Tiberius Graccus and the Senate

Why was the ancient Roman senate so worried about the ambitious tribune, Tiberius Graccus? To find out we must start from the begining. In the wake of the second Punic war, Roman soldiers came home to find the countryside devastated. Their land useless for farming, the veterans sold it to the newly rich and moved into the city. There were not many job opportunities in the city for the veterans, because slaves did everything, and rejoining the army was not an option, because in order to do that you had to be a landholder.

Tiberius Graccus pursued a land reform that would distribute land to the veterans and thereby make them eligible for the military. He did not have enough support in the senate, so he bypassed it altogether and went straight to the concilium plebis (counsel of the plebs) . This was a major impropriety, because it was an unwritten law that you first had to get the consent of the senate before a bill was taken to the any of the assemblies. Now the senate had its eye on Tiberius.

The unwritten law of always getting the senate’s approval was one of three principles which the Roman government relied heavily on: always respecting the ruling of your co-magistrate, not having consecutive terms in any elected office, and of course, always getting the senate’s approval. The senate also traditionally managed all things pertaining to finances and foreign affairs.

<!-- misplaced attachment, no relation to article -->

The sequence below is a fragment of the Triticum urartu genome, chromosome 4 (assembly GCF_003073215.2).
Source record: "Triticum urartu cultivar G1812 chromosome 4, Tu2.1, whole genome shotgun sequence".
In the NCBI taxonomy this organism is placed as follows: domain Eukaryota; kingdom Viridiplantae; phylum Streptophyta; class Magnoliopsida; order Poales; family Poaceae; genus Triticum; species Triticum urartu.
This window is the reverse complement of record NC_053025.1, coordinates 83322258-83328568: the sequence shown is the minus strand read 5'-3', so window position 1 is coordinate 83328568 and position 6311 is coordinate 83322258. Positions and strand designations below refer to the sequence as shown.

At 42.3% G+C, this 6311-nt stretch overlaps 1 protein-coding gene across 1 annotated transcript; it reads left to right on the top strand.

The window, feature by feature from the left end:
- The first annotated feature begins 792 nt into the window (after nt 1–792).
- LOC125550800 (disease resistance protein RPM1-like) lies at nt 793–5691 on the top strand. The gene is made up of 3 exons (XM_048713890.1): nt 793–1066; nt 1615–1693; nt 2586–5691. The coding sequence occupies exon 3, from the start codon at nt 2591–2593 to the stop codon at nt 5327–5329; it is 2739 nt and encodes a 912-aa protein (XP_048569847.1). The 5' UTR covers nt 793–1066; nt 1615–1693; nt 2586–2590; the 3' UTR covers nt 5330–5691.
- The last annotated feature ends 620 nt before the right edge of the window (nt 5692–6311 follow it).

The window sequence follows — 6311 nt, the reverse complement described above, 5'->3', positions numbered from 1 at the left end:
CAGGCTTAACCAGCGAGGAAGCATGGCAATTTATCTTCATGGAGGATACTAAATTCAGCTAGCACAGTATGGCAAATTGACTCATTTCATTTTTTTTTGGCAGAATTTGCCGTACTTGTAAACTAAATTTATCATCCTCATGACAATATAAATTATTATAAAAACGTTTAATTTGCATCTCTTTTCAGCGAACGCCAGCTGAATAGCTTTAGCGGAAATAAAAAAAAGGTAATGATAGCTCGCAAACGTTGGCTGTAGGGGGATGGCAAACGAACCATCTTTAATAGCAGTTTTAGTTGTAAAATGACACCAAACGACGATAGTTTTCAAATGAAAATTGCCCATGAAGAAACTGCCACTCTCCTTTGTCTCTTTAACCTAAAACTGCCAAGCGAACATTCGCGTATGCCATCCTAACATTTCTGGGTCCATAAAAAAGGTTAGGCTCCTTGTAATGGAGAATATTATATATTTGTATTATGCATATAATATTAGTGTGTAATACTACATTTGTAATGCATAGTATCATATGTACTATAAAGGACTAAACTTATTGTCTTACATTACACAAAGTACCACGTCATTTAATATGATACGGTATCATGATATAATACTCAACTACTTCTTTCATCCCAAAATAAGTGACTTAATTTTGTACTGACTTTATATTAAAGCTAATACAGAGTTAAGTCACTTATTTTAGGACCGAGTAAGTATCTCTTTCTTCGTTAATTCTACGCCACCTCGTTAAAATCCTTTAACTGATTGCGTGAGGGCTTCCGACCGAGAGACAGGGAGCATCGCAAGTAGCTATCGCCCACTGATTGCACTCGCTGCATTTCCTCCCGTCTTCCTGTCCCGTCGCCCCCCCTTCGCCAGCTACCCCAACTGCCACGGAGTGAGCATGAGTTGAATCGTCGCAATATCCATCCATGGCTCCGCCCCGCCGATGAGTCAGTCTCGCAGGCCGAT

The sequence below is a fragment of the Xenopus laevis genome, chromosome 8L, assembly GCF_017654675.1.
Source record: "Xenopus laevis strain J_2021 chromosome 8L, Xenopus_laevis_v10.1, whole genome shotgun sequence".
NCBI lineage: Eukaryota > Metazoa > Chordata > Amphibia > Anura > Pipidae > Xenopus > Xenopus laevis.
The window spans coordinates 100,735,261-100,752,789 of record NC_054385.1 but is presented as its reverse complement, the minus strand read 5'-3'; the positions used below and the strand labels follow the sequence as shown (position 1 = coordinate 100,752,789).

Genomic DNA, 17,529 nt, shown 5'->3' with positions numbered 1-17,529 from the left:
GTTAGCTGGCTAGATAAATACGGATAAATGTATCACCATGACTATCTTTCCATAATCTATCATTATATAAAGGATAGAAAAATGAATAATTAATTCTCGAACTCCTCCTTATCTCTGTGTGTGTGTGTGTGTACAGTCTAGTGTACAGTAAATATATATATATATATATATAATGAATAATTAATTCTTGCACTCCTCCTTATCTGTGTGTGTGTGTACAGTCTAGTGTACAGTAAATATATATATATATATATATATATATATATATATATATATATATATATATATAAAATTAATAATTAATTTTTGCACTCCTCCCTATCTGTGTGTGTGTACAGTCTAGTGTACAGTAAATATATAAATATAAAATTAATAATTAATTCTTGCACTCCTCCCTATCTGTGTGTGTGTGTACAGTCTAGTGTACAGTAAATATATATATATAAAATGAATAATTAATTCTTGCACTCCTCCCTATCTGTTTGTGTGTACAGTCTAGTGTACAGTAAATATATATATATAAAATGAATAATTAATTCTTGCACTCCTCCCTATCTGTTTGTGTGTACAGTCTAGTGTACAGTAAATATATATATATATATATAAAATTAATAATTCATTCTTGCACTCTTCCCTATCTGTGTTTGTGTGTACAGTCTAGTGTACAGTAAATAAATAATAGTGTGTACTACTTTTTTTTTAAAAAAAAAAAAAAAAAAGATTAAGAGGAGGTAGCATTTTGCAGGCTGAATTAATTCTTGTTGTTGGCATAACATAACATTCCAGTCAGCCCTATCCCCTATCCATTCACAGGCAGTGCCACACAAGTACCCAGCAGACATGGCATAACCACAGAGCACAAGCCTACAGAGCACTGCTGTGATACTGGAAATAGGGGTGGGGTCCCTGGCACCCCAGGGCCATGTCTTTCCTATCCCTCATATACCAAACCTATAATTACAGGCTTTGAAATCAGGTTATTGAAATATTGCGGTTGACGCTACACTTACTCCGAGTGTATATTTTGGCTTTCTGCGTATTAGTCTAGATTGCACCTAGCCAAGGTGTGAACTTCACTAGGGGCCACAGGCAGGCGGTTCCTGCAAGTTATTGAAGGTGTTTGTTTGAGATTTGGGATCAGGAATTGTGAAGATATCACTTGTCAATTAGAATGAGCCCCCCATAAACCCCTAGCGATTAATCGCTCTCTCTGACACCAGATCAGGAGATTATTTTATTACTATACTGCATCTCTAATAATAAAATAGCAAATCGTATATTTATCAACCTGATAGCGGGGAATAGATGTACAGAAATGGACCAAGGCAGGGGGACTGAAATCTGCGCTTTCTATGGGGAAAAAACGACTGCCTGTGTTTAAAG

The bill passed, but the senate intervened and refused to fund it. This probably would have been the end of it if the King of Pergamum had not bequeathed his entire Kingdom to Rome. Tiberius seized this opportunity and announced that tax revenues would fund his land commission. This supplanted the senate’s traditional custodianship of finances and foreign matters.

The senate influenced Tiberius’ co-tribune, Marcus Octavius, to veto the land reform bill. Tiberius then organized a special vote to remove Octavius from the office of Tribune. Tiberius won, and Octavius was removed. This violated the principle of collegiality, which stated that there had to be two magistratesĀ  in each of the offices, and that they had to agree unanimously. Tiberius then proceeded to violate the third principle by running for a second consecutive term. The senate now viewed Tiberius as a great threat to Roman tradition.

At a political rally, things began heating up. Tiberius sensed his life was in danger and put his hand to his head to indicate this. The people at the rally misinterpreted this gesture and thought that Tiberius was calling for a crown. Someone told the senate and they rushed over to the rally, brandishing broken-off bench legs. When they found Tiberius, they beat him to death.

The senate was very worried about Tiberius Graccus. They weren’t so concerned about his land bill, because it passed soon after his death, and had a large influence. Tiberius was just too ambitious. His big mistake was threatening the only source of the senate’s power: tradition.




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